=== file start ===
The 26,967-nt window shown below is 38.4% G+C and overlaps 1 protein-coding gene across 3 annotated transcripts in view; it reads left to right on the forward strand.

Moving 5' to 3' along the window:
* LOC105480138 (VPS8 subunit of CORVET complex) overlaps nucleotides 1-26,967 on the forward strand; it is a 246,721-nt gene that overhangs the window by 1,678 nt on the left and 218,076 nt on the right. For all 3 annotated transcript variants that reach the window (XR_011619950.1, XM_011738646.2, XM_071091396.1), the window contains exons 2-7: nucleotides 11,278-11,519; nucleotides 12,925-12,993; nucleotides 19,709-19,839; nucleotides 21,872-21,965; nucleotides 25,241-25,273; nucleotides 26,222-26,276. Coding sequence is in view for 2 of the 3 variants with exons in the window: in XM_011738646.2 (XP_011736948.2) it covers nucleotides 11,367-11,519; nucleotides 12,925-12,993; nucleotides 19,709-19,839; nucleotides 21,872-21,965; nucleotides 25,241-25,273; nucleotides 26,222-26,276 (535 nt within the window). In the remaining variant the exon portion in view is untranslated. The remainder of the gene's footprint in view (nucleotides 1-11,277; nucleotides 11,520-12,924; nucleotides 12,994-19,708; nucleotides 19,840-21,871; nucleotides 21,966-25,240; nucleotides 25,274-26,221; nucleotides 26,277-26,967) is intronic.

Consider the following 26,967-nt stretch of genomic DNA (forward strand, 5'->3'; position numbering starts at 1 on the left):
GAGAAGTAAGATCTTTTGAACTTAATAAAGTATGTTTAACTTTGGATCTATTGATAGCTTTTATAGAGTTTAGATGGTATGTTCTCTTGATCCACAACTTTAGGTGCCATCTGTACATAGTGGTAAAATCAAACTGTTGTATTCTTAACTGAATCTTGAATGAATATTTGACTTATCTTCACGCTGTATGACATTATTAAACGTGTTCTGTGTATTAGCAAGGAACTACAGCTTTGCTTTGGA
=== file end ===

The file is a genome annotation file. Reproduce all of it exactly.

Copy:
The 26,967-nt window shown below is 38.4% G+C and overlaps 1 protein-coding gene across 3 annotated transcripts in view; it reads left to right on the forward strand.

Moving 5' to 3' along the window:
* LOC105480138 (VPS8 subunit of CORVET complex) overlaps nucleotides 1-26,967 on the forward strand; it is a 246,721-nt gene that overhangs the window by 1,678 nt on the left and 218,076 nt on the right. For all 3 annotated transcript variants that reach the window (XR_011619950.1, XM_011738646.2, XM_071091396.1), the window contains exons 2-7: nucleotides 11,278-11,519; nucleotides 12,925-12,993; nucleotides 19,709-19,839; nucleotides 21,872-21,965; nucleotides 25,241-25,273; nucleotides 26,222-26,276. Coding sequence is in view for 2 of the 3 variants with exons in the window: in XM_011738646.2 (XP_011736948.2) it covers nucleotides 11,367-11,519; nucleotides 12,925-12,993; nucleotides 19,709-19,839; nucleotides 21,872-21,965; nucleotides 25,241-25,273; nucleotides 26,222-26,276 (535 nt within the window). In the remaining variant the exon portion in view is untranslated. The remainder of the gene's footprint in view (nucleotides 1-11,277; nucleotides 11,520-12,924; nucleotides 12,994-19,708; nucleotides 19,840-21,871; nucleotides 21,966-25,240; nucleotides 25,274-26,221; nucleotides 26,277-26,967) is intronic.

Consider the following 26,967-nt stretch of genomic DNA (forward strand, 5'->3'; position numbering starts at 1 on the left):
GAGAAGTAAGATCTTTTGAACTTAATAAAGTATGTTTAACTTTGGATCTATTGATAGCTTTTATAGAGTTTAGATGGTATGTTCTCTTGATCCACAACTTTAGGTGCCATCTGTACATAGTGGTAAAATCAAACTGTTGTATTCTTAACTGAATCTTGAATGAATATTTGACTTATCTTCACGCTGTATGACATTATTAAACGTGTTCTGTGTATTAGCAAGGAACTACAGCTTTGCTTTGGA